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Big, beautiful spiral galaxy M101 is one of the last entries in Charles Messier's famous catalog, but definitely not one of the least. About 170,000 light-years across, this galaxy is enormous, almost twice the size of our own Milky Way. M101 was also one of the original spiral nebulae observed by Lord Rosse's large 19th century telescope, the Leviathan of Parsontown. Assembled from 51 exposures recorded by the Hubble Space Telescope in the 20th and 21st centuries, with additional data from ground based telescopes, this mosaic spans about 40,000 light-years across the central region of M101 in one of the highest definition spiral galaxy portraits ever released from Hubble. The sharp image shows stunning features of the galaxy's face-on disk of stars and dust along with background galaxies, some visible right through M101 itself. Also known as the Pinwheel Galaxy, M101 lies within the boundaries of the northern constellation Ursa Major, about 25 million light-years away.
Check current conditions and historical weather data at the ESC.
Students and faculty from theBYU Astronomy and Physics department captured images from space at an observatory in New Mexico to research explaining the evolution of the universe.
Dr. Hart's sabbatical propels work on new techniques for constructing interatomic potentials
Sandberg group studying ultrafast optics to find new materials
Dr. Turley influences the future of physics education during his time as program officer for education division of the National Science Foundation

Selected Publications

BYU Authors: Richard L. Sandberg, published in Phys. Rev. B

The axial next-nearest-neighbor Ising model predicts a fractal (infinite) set of phases with incommensurate wave vectors that are separated by first-order phase boundaries. This complexity results from a simple frustration condition between nearest- and next-nearest-neighbor interactions along a chain of Ising spins. Using x-ray photon correlation spectroscopy (XPCS), we investigate the surprising antiferromagnetic dynamics that emerge from such a complex phase diagram over a wide range of temperatures. We present XPCS measurements of the frustrated magnetic chain compound 

Lu

2

CoMnO

6

 and Monte Carlo simulations. Incommensurate magnetic Bragg peaks slide towards commensurate “up-up-down-down” spin order with decreasing temperature and increasing time. Both simulation and experiment support a counterintuitive “upside-down” temperature dependence of the magnetic dynamics: at higher temperatures in the region of first-order phase boundaries, slower dynamics are observed where the speckle maintains its coherence. At the lowest temperatures, where part of the sample adopts commensurate order, the dynamics speed up and result in fast decoherence.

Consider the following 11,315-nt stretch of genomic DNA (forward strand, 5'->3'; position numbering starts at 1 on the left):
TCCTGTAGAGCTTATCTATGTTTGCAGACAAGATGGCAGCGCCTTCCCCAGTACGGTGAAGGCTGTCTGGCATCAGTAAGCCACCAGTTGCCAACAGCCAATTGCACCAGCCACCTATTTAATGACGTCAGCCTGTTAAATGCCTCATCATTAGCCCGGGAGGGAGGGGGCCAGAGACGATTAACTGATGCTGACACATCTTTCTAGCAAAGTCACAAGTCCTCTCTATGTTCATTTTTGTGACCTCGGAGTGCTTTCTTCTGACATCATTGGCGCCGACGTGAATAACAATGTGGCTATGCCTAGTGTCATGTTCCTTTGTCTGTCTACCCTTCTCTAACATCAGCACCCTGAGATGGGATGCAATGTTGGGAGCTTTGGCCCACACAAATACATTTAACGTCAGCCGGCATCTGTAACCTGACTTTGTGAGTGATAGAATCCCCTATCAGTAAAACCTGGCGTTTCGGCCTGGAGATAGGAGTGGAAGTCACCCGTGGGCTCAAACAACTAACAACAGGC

BYU Authors: M. D. Joner and M. Spencer, published in Astrophys. J.

In this contribution, we achieve the primary goal of the active galactic nucleus (AGN) STORM campaign by recovering velocity–delay maps for the prominent broad emission lines (Lyα, C iv, He ii, and Hβ) in the spectrum of NGC 5548. These are the most detailed velocity–delay maps ever obtained for an AGN, providing unprecedented information on the geometry, ionization structure, and kinematics of the broad-line region. Virial envelopes enclosing the emission-line responses show that the reverberating gas is bound to the black hole. A stratified ionization structure is evident. The He ii response inside 5–10 lt-day has a broad single-peaked velocity profile. The Lyα, C iv, and Hβ responses extend from inside 2 to outside 20 lt-day, with double peaks at ±2500 km s−1 in the 10–20 lt-day delay range. An incomplete ellipse in the velocity–delay plane is evident in Hβ. We interpret the maps in terms of a Keplerian disk with a well-defined outer rim at R = 20 lt-day. The far-side response is weaker than that from the near side. The line-center delay  days gives the inclination i ≈ 45°. The inferred black hole mass is MBH ≈ 7 × 107 M⊙. In addition to reverberations, the fit residuals confirm that emission-line fluxes are depressed during the “BLR Holiday” identified in previous work. Moreover, a helical “Barber-Pole” pattern, with stripes moving from red to blue across the C iv and Lyα line profiles, suggests azimuthal structure rotating with a 2 yr period that may represent precession or orbital motion of inner-disk structures casting shadows on the emission-line region farther out.

BYU Authors: Samuel D. Bellows and Timothy W. Leishman, published in Proc. Meet. Acoust.

The acoustic center of a source is commonly defined as the point from which spherical wavefronts appear to diverge. Measuring directivities of sound sources with a surrounding spherical array whose geometric origin is not aligned with the acoustic center of the source can lead to distortions in directivity patterns. Thus, a method is desired to obtain both the far-field directivity pattern and to determine the acoustic center of a source. This work illustrates how acoustical holography can identify the reference frame from which spherical waves diverge by studying various musical instruments’ acoustic centers.